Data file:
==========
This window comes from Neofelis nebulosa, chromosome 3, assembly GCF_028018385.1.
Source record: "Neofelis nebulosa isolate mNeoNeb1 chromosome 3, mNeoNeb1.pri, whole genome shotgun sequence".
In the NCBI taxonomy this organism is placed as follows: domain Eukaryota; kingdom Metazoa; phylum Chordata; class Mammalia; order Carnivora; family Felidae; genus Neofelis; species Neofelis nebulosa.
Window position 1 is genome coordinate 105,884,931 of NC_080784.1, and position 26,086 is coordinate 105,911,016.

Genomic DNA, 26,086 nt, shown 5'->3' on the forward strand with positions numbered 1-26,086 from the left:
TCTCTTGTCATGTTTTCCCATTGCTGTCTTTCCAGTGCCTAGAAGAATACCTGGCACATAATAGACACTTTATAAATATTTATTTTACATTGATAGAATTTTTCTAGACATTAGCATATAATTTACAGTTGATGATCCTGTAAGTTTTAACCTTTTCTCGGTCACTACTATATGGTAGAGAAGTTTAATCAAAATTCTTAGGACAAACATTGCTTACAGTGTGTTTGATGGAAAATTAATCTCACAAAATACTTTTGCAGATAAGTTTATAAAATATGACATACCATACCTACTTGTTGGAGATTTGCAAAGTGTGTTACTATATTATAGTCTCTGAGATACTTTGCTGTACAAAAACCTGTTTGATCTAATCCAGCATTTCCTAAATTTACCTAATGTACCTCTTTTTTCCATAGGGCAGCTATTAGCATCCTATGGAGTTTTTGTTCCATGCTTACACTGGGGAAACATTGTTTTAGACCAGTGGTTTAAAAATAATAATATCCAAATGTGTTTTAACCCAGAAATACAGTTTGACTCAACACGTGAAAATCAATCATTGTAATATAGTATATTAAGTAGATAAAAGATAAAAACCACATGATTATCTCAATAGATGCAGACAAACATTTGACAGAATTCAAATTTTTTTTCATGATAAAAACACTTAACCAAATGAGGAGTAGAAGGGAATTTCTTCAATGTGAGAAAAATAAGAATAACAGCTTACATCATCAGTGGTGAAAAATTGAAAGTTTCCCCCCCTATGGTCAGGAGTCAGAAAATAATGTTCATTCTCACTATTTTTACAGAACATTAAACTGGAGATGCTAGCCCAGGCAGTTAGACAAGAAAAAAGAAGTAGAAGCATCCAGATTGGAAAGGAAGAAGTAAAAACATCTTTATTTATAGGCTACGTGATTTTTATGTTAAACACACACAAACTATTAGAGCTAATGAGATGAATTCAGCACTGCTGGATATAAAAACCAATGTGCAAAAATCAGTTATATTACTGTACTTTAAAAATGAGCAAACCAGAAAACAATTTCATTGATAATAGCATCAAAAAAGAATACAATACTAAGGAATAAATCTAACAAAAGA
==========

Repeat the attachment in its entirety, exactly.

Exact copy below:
This window comes from Neofelis nebulosa, chromosome 3, assembly GCF_028018385.1.
Source record: "Neofelis nebulosa isolate mNeoNeb1 chromosome 3, mNeoNeb1.pri, whole genome shotgun sequence".
In the NCBI taxonomy this organism is placed as follows: domain Eukaryota; kingdom Metazoa; phylum Chordata; class Mammalia; order Carnivora; family Felidae; genus Neofelis; species Neofelis nebulosa.
Window position 1 is genome coordinate 105,884,931 of NC_080784.1, and position 26,086 is coordinate 105,911,016.

Genomic DNA, 26,086 nt, shown 5'->3' on the forward strand with positions numbered 1-26,086 from the left:
TCTCTTGTCATGTTTTCCCATTGCTGTCTTTCCAGTGCCTAGAAGAATACCTGGCACATAATAGACACTTTATAAATATTTATTTTACATTGATAGAATTTTTCTAGACATTAGCATATAATTTACAGTTGATGATCCTGTAAGTTTTAACCTTTTCTCGGTCACTACTATATGGTAGAGAAGTTTAATCAAAATTCTTAGGACAAACATTGCTTACAGTGTGTTTGATGGAAAATTAATCTCACAAAATACTTTTGCAGATAAGTTTATAAAATATGACATACCATACCTACTTGTTGGAGATTTGCAAAGTGTGTTACTATATTATAGTCTCTGAGATACTTTGCTGTACAAAAACCTGTTTGATCTAATCCAGCATTTCCTAAATTTACCTAATGTACCTCTTTTTTCCATAGGGCAGCTATTAGCATCCTATGGAGTTTTTGTTCCATGCTTACACTGGGGAAACATTGTTTTAGACCAGTGGTTTAAAAATAATAATATCCAAATGTGTTTTAACCCAGAAATACAGTTTGACTCAACACGTGAAAATCAATCATTGTAATATAGTATATTAAGTAGATAAAAGATAAAAACCACATGATTATCTCAATAGATGCAGACAAACATTTGACAGAATTCAAATTTTTTTTCATGATAAAAACACTTAACCAAATGAGGAGTAGAAGGGAATTTCTTCAATGTGAGAAAAATAAGAATAACAGCTTACATCATCAGTGGTGAAAAATTGAAAGTTTCCCCCCCTATGGTCAGGAGTCAGAAAATAATGTTCATTCTCACTATTTTTACAGAACATTAAACTGGAGATGCTAGCCCAGGCAGTTAGACAAGAAAAAAGAAGTAGAAGCATCCAGATTGGAAAGGAAGAAGTAAAAACATCTTTATTTATAGGCTACGTGATTTTTATGTTAAACACACACAAACTATTAGAGCTAATGAGATGAATTCAGCACTGCTGGATATAAAAACCAATGTGCAAAAATCAGTTATATTACTGTACTTTAAAAATGAGCAAACCAGAAAACAATTTCATTGATAATAGCATCAAAAAAGAATACAATACTAAGGAATAAATCTAACAAAAGA